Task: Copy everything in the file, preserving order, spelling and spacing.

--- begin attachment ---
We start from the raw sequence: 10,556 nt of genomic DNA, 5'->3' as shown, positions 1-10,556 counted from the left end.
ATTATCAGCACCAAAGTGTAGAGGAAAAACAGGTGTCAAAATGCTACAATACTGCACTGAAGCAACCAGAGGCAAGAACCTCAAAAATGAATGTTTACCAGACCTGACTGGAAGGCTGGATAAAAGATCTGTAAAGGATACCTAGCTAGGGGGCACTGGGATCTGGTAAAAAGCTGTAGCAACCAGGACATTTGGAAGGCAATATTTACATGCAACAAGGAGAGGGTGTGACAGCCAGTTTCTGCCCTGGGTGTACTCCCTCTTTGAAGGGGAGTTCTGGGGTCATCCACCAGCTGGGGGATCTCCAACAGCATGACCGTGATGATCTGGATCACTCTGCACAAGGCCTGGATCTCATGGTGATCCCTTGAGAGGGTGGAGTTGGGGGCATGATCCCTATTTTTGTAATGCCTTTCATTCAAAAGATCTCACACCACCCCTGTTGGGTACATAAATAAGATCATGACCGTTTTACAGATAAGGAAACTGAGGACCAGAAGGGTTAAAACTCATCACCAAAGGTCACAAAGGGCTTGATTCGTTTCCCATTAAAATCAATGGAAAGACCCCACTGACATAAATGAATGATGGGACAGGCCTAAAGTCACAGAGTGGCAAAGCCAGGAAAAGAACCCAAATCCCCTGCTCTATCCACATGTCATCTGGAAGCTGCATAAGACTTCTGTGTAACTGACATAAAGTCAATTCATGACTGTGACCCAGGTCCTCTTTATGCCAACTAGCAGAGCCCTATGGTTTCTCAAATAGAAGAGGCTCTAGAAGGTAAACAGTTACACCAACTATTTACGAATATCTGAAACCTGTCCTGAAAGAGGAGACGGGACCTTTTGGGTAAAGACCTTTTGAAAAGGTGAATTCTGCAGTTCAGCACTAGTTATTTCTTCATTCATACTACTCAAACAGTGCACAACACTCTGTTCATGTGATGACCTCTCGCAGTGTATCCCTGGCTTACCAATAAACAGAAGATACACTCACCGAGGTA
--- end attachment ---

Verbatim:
We start from the raw sequence: 10,556 nt of genomic DNA, 5'->3' as shown, positions 1-10,556 counted from the left end.
ATTATCAGCACCAAAGTGTAGAGGAAAAACAGGTGTCAAAATGCTACAATACTGCACTGAAGCAACCAGAGGCAAGAACCTCAAAAATGAATGTTTACCAGACCTGACTGGAAGGCTGGATAAAAGATCTGTAAAGGATACCTAGCTAGGGGGCACTGGGATCTGGTAAAAAGCTGTAGCAACCAGGACATTTGGAAGGCAATATTTACATGCAACAAGGAGAGGGTGTGACAGCCAGTTTCTGCCCTGGGTGTACTCCCTCTTTGAAGGGGAGTTCTGGGGTCATCCACCAGCTGGGGGATCTCCAACAGCATGACCGTGATGATCTGGATCACTCTGCACAAGGCCTGGATCTCATGGTGATCCCTTGAGAGGGTGGAGTTGGGGGCATGATCCCTATTTTTGTAATGCCTTTCATTCAAAAGATCTCACACCACCCCTGTTGGGTACATAAATAAGATCATGACCGTTTTACAGATAAGGAAACTGAGGACCAGAAGGGTTAAAACTCATCACCAAAGGTCACAAAGGGCTTGATTCGTTTCCCATTAAAATCAATGGAAAGACCCCACTGACATAAATGAATGATGGGACAGGCCTAAAGTCACAGAGTGGCAAAGCCAGGAAAAGAACCCAAATCCCCTGCTCTATCCACATGTCATCTGGAAGCTGCATAAGACTTCTGTGTAACTGACATAAAGTCAATTCATGACTGTGACCCAGGTCCTCTTTATGCCAACTAGCAGAGCCCTATGGTTTCTCAAATAGAAGAGGCTCTAGAAGGTAAACAGTTACACCAACTATTTACGAATATCTGAAACCTGTCCTGAAAGAGGAGACGGGACCTTTTGGGTAAAGACCTTTTGAAAAGGTGAATTCTGCAGTTCAGCACTAGTTATTTCTTCATTCATACTACTCAAACAGTGCACAACACTCTGTTCATGTGATGACCTCTCGCAGTGTATCCCTGGCTTACCAATAAACAGAAGATACACTCACCGAGGTA